Particulates and the airways: basic biological mechanisms of pulmonary pathogenicity.
Appl Occup Environ Hyg 1998 Aug; 13(8):613-616
With strong evidence that materials such as silica and asbestos are associated with irreversible lung disease, efforts have been made to identify abrasive substitute materials for silica and produce various synthetic vitreous fibers as substitutes for asbestos. With the introduction of new materials, questions concerning potential health effects are raised. A clear understanding of the mechanisms by witch certain inhaled particles induce lung damage and subsequent disease is vital to the ability to predict the relative safety of new materials, as well as, to provide appropriate measures for the safe use of old materials currently grouped together as particulates not otherwise classified/regulated. The following is a brief review of mechanisms currently thought to be important in the development and progression of particle-induced lung disease.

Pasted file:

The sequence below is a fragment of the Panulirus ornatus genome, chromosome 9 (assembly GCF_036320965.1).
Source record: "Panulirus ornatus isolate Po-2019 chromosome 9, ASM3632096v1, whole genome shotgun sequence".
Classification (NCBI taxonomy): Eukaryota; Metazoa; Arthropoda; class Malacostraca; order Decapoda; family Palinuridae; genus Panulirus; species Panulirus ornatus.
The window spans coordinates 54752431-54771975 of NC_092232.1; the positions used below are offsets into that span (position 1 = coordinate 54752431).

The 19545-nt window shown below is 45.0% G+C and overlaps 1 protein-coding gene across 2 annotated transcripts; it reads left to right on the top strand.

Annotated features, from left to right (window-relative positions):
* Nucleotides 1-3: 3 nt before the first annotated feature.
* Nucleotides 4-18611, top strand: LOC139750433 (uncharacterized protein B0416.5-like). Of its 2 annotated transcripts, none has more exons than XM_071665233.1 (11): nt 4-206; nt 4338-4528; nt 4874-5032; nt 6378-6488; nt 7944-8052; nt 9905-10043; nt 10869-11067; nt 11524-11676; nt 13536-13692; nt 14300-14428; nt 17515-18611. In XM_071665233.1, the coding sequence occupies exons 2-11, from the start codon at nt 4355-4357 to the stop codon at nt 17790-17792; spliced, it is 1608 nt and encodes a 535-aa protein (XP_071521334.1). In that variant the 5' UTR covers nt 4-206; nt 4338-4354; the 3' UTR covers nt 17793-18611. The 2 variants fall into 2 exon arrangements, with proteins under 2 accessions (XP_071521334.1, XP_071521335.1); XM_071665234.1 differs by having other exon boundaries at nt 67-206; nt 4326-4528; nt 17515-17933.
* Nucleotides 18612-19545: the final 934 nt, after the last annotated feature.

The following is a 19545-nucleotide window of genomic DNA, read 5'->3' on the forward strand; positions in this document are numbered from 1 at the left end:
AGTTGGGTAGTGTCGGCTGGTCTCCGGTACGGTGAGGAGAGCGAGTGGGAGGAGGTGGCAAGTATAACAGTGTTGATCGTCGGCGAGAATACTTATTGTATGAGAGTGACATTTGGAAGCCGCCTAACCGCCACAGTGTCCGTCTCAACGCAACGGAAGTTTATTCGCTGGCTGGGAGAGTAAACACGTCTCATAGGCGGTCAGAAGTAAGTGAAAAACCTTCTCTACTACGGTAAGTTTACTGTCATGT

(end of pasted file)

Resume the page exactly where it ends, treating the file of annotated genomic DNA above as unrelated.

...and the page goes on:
Particulate-dust; Particulate-sampling-methods; Lung; Lung-disease; Lung-disorders; Lung-function; Lung-irritants; Cytotoxicity; Silica-dusts; Asbestos-dust; Asbestos-fibers; Pulmonary-function; Pulmonary-system-disorders
Health Effects Laboratory Division, National Institute for Occupational Safety and Health, Morgantown, WV 26505
Applied Occupational and Environmental Hygiene